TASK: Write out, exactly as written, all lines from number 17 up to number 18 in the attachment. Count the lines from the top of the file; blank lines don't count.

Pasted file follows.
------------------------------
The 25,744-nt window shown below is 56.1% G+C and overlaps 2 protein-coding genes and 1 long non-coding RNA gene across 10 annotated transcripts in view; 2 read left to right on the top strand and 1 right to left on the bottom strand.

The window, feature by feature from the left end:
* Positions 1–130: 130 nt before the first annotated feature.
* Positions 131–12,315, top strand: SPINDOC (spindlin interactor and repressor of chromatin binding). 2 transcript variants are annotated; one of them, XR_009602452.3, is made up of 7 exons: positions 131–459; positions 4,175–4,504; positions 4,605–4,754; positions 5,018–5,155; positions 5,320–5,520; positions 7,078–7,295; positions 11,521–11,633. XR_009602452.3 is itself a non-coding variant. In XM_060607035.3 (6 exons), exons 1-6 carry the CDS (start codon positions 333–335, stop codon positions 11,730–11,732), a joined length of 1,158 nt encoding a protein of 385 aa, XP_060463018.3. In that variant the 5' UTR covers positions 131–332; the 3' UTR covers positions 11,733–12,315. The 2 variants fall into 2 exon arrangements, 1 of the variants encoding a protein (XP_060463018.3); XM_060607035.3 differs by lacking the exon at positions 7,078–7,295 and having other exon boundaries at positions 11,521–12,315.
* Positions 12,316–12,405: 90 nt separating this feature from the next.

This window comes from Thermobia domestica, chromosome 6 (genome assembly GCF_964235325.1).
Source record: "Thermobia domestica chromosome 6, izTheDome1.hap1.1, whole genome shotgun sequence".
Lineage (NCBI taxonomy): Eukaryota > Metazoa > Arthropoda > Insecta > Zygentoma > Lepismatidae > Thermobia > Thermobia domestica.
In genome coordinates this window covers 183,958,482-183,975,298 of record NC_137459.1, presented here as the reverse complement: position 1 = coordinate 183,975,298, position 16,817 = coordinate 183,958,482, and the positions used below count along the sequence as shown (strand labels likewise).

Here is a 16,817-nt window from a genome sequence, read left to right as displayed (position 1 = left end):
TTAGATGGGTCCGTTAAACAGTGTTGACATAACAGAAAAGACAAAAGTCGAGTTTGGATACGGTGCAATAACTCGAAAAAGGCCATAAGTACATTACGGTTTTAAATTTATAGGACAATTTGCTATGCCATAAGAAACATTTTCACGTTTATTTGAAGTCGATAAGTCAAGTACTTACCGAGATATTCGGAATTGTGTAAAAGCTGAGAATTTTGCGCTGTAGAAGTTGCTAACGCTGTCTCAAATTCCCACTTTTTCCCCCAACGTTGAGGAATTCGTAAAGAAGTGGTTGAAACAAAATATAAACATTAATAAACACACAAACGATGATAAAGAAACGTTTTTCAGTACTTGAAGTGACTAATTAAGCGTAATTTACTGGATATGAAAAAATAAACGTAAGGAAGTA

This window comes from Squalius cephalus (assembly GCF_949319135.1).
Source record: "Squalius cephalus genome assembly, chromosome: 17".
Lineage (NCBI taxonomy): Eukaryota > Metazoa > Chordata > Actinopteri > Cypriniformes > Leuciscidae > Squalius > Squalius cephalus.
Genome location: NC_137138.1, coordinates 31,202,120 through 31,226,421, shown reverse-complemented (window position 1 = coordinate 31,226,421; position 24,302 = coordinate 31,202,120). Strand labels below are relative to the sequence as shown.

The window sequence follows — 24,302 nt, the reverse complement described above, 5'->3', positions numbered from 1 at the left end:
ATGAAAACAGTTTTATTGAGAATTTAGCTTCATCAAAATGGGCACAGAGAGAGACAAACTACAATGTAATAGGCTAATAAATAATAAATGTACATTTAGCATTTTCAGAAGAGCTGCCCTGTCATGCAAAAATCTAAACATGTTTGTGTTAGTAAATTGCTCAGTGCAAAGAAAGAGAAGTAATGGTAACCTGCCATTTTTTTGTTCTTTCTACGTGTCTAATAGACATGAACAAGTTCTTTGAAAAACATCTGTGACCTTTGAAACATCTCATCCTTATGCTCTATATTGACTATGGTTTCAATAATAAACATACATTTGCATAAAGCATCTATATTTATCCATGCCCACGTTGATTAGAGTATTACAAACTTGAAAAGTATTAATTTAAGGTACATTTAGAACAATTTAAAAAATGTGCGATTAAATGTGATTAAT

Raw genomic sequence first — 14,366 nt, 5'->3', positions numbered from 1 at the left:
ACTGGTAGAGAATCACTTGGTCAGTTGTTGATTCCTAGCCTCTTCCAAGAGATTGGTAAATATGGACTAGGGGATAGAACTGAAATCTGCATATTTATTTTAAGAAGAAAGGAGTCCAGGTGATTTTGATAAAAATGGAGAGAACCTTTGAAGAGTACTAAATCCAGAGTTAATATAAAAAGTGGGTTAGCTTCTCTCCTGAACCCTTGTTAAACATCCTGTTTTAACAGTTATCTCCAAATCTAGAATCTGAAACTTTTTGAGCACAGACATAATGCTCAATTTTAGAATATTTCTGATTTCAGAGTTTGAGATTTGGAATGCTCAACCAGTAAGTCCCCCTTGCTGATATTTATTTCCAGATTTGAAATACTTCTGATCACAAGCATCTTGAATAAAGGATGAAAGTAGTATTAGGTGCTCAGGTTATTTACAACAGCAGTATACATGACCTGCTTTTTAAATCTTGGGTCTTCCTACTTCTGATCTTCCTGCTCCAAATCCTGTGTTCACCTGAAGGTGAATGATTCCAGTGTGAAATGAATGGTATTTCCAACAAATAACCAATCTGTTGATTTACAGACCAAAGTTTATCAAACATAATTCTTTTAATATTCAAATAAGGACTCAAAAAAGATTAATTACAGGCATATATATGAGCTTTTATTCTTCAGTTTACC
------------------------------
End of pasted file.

ATGAAAACAGTTTTATTGAGAATTTAGCTTCATCAAAATGGGCACAGAGAGAGACAAACTACAATGTAATAGGCTAATAAATAATAAATGTACATTTAGCATTTTCAGAAGAGCTGCCCTGTCATGCAAAAATCTAAACATGTTTGTGTTAGTAAATTGCTCAGTGCAAAGAAAGAGAAGTAATGGTAACCTGCCATTTTTTTGTTCTTTCTACGTGTCTAATAGACATGAACAAGTTCTTTGAAAAACATCTGTGACCTTTGAAACATCTCATCCTTATGCTCTATATTGACTATGGTTTCAATAATAAACATACATTTGCATAAAGCATCTATATTTATCCATGCCCACGTTGATTAGAGTATTACAAACTTGAAAAGTATTAATTTAAGGTACATTTAGAACAATTTAAAAAATGTGCGATTAAATGTGATTAAT

Raw genomic sequence first — 14,366 nt, 5'->3', positions numbered from 1 at the left: